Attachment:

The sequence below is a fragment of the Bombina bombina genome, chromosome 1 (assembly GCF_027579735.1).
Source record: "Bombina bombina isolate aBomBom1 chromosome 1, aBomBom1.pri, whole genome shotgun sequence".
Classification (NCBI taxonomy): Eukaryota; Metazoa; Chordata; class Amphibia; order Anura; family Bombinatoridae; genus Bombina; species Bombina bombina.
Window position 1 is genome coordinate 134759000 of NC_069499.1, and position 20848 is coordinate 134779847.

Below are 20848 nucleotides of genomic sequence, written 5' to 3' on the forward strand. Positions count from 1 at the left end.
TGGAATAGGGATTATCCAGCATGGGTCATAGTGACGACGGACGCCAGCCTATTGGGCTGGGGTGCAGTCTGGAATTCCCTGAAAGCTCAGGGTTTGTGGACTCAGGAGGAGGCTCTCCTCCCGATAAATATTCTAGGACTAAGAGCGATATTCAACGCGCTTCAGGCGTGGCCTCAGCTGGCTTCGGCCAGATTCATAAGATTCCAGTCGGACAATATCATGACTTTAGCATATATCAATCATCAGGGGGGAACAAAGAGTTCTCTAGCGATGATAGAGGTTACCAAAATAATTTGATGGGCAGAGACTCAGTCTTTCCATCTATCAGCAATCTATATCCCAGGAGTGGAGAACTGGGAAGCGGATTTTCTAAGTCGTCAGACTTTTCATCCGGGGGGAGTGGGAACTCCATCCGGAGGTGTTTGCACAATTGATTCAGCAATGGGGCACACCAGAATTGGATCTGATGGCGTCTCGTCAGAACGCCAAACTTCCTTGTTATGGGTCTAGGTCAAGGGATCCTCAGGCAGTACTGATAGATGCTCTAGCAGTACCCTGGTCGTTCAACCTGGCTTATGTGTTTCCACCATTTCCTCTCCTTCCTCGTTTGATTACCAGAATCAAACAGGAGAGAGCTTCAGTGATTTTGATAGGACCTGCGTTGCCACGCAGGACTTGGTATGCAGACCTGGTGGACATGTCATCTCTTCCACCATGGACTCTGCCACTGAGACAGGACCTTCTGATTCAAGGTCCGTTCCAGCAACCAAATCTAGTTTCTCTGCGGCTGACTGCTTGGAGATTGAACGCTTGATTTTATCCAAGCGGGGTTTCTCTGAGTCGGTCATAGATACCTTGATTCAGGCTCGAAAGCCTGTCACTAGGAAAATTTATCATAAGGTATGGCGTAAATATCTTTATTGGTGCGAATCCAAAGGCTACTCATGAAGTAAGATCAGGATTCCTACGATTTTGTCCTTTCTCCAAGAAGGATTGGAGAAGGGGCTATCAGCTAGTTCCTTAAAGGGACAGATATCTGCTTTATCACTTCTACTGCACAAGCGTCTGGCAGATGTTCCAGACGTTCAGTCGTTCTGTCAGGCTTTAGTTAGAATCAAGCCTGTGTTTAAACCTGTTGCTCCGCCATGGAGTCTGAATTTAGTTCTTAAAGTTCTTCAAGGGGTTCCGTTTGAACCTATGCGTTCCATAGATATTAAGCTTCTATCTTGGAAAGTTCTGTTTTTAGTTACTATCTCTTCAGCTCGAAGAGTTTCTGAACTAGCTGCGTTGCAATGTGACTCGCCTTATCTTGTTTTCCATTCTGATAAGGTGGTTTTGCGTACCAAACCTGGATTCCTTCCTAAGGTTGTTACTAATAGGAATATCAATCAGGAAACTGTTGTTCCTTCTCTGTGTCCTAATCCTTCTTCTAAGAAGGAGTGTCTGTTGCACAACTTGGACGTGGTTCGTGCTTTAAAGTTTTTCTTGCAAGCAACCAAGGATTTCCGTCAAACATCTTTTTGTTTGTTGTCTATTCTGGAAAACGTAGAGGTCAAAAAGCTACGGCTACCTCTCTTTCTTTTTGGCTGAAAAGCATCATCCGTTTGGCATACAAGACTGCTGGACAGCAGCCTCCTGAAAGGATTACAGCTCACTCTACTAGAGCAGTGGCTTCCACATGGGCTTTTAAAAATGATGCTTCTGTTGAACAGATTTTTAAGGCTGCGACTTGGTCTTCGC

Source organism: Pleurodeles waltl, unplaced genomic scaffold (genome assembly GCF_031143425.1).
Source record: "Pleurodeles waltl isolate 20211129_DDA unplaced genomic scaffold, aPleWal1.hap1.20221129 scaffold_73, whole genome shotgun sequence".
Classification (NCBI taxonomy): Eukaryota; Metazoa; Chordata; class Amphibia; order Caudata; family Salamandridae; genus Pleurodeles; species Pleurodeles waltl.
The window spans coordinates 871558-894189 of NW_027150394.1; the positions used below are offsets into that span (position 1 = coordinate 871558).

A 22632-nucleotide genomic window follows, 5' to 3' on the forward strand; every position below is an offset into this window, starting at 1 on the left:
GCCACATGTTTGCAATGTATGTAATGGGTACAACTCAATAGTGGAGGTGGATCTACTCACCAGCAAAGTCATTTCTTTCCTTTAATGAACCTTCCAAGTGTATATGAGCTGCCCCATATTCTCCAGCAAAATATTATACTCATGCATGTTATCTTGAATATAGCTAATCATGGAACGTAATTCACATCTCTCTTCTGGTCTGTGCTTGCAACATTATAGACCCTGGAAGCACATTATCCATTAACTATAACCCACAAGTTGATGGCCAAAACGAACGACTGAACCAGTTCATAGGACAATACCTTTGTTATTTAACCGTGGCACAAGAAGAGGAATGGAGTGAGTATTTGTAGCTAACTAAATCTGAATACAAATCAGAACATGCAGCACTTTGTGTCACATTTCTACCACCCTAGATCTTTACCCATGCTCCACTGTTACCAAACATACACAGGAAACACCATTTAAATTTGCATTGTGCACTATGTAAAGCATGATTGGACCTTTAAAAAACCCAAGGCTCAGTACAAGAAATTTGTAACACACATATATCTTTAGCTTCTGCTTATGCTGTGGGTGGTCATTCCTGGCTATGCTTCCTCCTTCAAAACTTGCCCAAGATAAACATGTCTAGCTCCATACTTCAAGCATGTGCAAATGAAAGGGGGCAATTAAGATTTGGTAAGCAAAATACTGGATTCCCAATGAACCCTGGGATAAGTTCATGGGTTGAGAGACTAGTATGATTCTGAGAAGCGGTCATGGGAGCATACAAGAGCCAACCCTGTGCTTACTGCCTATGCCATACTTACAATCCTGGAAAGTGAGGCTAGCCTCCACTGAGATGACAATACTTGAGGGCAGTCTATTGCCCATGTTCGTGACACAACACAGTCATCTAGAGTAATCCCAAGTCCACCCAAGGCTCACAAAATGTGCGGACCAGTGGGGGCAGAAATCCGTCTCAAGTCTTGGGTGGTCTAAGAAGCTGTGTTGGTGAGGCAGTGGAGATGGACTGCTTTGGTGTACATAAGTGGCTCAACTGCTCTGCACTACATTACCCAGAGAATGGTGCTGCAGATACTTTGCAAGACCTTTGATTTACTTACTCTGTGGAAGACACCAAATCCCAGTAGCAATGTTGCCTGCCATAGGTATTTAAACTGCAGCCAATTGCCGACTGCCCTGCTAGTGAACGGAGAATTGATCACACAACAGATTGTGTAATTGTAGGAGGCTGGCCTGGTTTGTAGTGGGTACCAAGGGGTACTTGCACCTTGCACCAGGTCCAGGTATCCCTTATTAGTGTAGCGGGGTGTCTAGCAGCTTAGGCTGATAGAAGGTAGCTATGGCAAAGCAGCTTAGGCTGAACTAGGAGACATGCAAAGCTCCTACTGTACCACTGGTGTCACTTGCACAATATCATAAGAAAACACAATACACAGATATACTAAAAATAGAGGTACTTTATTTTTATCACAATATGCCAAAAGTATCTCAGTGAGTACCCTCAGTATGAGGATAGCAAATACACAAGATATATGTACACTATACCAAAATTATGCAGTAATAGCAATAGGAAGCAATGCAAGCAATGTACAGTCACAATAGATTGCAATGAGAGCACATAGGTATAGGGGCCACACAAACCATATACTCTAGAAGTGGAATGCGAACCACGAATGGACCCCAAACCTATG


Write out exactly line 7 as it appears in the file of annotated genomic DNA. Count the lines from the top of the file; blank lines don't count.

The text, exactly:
Source organism: Pleurodeles waltl, unplaced genomic scaffold (genome assembly GCF_031143425.1).